After an aircraft accident that claims the life of Ron’s police pilot trainee, Jeffrey Lindenberg, and one which puts Ron in the hospital with 70% burns, the LAPD Chief of Police assembles a Board of Inquiry into the cause of the accident. Joe sees his opportunity to seek jealous revenge on Ron by feeding misleading statements to the Board investigators that suggest blame on Ron and Jeffrey. The investigation eventually evolves into a “kangaroo court” and seeks to place unjustified blame on Ron. But the Board’s exercise in “finger-pointing” quickly backfires as Ron exposes a “cover-up” that has corporate and City attorneys scrambling to make a settlement.

What Makes My Series Unique? by Amy M. Bennett

IMG_6271The mystery genre, perhaps more than any other, is subject to certain formulas or patterns that each storyline must follow. But, with so many series available—whether mystery or another genre—how does an author go about making his or her series stand out from the rest?

There are tried and true formulas for certain genres that shouldn’t be rejected out of hand, mainly because there is a huge market for them. This is especially true of the mystery genre, especially the sub-genre known as “cozy” mysteries. That includes having the main character run a business, usually a struggling one inherited from a family member, in a small town (choose a bakery or quilting shop or a bed and breakfast) and an element of romance, particularly a romantic triangle.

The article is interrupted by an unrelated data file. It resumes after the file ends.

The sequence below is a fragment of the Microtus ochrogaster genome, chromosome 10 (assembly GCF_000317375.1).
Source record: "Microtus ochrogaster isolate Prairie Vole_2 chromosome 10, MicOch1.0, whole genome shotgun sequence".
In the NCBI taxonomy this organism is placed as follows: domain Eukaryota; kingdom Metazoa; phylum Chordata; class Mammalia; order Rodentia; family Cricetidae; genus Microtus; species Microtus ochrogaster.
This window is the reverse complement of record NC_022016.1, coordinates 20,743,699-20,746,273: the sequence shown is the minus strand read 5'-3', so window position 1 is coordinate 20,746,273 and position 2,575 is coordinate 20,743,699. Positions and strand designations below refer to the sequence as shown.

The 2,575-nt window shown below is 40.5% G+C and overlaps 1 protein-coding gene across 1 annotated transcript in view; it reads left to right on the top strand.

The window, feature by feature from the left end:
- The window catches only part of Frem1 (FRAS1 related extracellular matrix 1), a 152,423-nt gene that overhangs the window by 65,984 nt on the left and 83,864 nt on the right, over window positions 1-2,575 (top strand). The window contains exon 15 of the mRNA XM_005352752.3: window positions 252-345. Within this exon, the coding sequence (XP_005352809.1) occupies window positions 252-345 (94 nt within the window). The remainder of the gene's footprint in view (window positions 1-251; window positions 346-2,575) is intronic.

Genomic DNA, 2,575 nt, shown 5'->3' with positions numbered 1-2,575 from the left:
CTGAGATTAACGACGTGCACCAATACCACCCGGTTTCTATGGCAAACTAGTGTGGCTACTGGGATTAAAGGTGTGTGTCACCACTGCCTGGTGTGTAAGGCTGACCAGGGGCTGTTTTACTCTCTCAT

In my Black Horse Campground series, Corrie Black is the owner of a campground she inherited from her father after he succumbed to cancer. I had done extensive research trying to find a unique setting for my series and, after my husband and I became enamored of camping in KOA campgrounds that had cabins, I realized it would be the perfect way to have my main character meet strangers in a small town, without stretching the imagination too far. There is always the danger, when writing a cozy mystery, of what has been referred to as “Cabot Cove syndrome” (my apologies to Angela Lansbury and “Murder, She Wrote”): how do so many murders occur in such a small town without people leaving the town in droves? In a vacation-destination setting, strangers are an accepted part of the landscape and it is more likely for the main character to find herself involved in the drama and danger of meeting new people every day. Being in a campground places the setting in a rural area, which gives access to wide-open spaces as well as having a town and all its conveniences nearby. And living near and working in a vacation resort town, I had the knowledge to make the setting ring true, plus the added bonus of being in a location that gets very little notice in fiction!